Poisoned Blade, and a World Moving Towards a Revolution

An a sword shown over a shield with a blue background, with the cover readeing "To win the game, she must fight a war. Poisoned Blade. A Court of Fives novel. Kate Elliott, World Fantasy Finalist."

Image: Hachette Book Group via Kate Elliott; Cover Artist: Wes Youssi and Sammy Yuen

Genre: YA Fantasy

Synopsis: Jes and her sisters have grown up relatively sheltered, their aristocratic father hiding them away from much of the prejudice against their mother’s race. But after the kingdom’s politics force their father to abandon his family, the girls navigate the world’s dangers on their own. Jes has a place for herself running the Fives, a prestigious obstacle course race.

But she’s running them for someone who’s already tried to have half her family killed, and won’t hesitate to use her for his political ambitions. Trying to stay afloat in treacherous waters, Jes walks the line between her aristocratic upbringing and the other half of her heritage. Slowly figuring out her place in a conflict the aristocrats don’t even see coming.

Series: Second in a trilogy.

POV: First person.

Preview: Here.

I loved the first book Court of Fives, and Poisoned Blade has all of the same strengths while pushing the story further. The scope of the action keeps growing. In the first book, Jessamy started with very personal problems. Those problems grew as her family became the victims of local politics, powerless in the face of what the aristocrats decided to do to them. Then in the midst of saving her family, Jessamy gets exposed to flashes of other systemic problems–the position of the commoners, whose culture Jes is mostly unfamiliar though her mother is one of them.

The scope begins wider in Poisoned Blade–it has to, because Jes can’t go back in time and shrink her worldview. But it also starts off with a very personal problem. The political reality and her own precarious position made Jes choose her family’s wellbeing over the desires of her friend and romantic interest. He’s reeling from the betrayal, unable to understand how she made that choice.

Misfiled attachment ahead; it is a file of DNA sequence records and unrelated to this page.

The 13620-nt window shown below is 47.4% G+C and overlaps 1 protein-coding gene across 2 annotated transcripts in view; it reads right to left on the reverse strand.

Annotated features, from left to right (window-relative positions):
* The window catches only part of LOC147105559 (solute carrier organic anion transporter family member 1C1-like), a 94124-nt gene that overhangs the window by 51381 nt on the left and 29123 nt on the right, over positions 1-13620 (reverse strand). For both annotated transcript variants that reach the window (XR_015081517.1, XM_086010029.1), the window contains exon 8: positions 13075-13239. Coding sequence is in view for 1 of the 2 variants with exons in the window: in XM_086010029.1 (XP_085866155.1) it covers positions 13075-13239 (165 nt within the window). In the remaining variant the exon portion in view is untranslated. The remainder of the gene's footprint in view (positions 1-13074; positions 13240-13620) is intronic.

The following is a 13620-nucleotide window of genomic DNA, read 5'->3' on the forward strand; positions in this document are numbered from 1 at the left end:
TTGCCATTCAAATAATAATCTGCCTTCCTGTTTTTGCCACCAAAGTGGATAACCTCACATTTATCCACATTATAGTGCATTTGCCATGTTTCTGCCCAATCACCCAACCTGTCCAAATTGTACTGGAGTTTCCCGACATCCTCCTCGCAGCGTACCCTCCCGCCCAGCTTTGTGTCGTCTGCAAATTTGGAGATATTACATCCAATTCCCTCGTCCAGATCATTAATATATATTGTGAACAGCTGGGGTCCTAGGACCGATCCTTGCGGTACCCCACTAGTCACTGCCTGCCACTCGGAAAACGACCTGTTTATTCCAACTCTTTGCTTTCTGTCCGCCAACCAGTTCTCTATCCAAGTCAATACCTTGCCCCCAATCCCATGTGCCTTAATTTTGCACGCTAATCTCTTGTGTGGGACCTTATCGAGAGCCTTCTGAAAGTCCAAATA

But Jes’ problems keep growing as she tracks down the rest of her family. She can’t not see the hints of what her mother’s people are doing as she sees more of the world. She can’t not see which of her father’s people are trapped in the realities of their own world, though still oblivious to the problems of the commoners. To make things more complicated, the kingdom is at war with the land the aristocrats came from before they conquered this one.

Jes is just trying to save her family, but that won’t stop her from being thrown into the path of the war. It won’t stop her from developing opinions on the greater social context, or from noticing the way things are changing around them. The way the story grows, the coming conflict arising from everything that comes before, is exciting.

I’d also forgotten how great the sisters and their interactions are, since reading the first book. Each of them has her own goals and perspective. Though they all love each other and care about their family, they see the world very differently. Their strengths are different. And it’s cool to see them employ their own unique skills to a situation, where none of the others could have pulled it off. It’s amazing to watch them work together towards a common goal. But then their disagreements come out to fore, and that’s just so real.

Their conflicting worldviews are heartrendingly good. They have different opinions about their parents, and how well their parents did by them. They have different relationships to their heritage. They disagree about how all of them should be living their lives, about what’s best for themselves and for each other, to the point where their arguments lead to tears. They feel so passionately about it, in ways that are completely incompatible. Because they can’t understand why the others would make the decisions they made, and want something different for their sisters. It’s such a sharp, painful divide, and it’s so complex.

And the story really does work to show every possible interpretation of the girls’ relationship with their privileged father, too. We see the ways he’s done better than any of his peers, but we also see the ways he was lacking. And we see where he still has room to improve. Sometimes, he seems like a really good guy. Other times, he’s portrayed as someone who doesn’t really understand. At one point, one of his daughters states that he did as well as he knew how to, and that seems like a fairly good interpretation.

So I’m excited to see where the next book goes, because the conflict in the first two is so personal and so powerful. The hints to where the story’s going to go have me excited.

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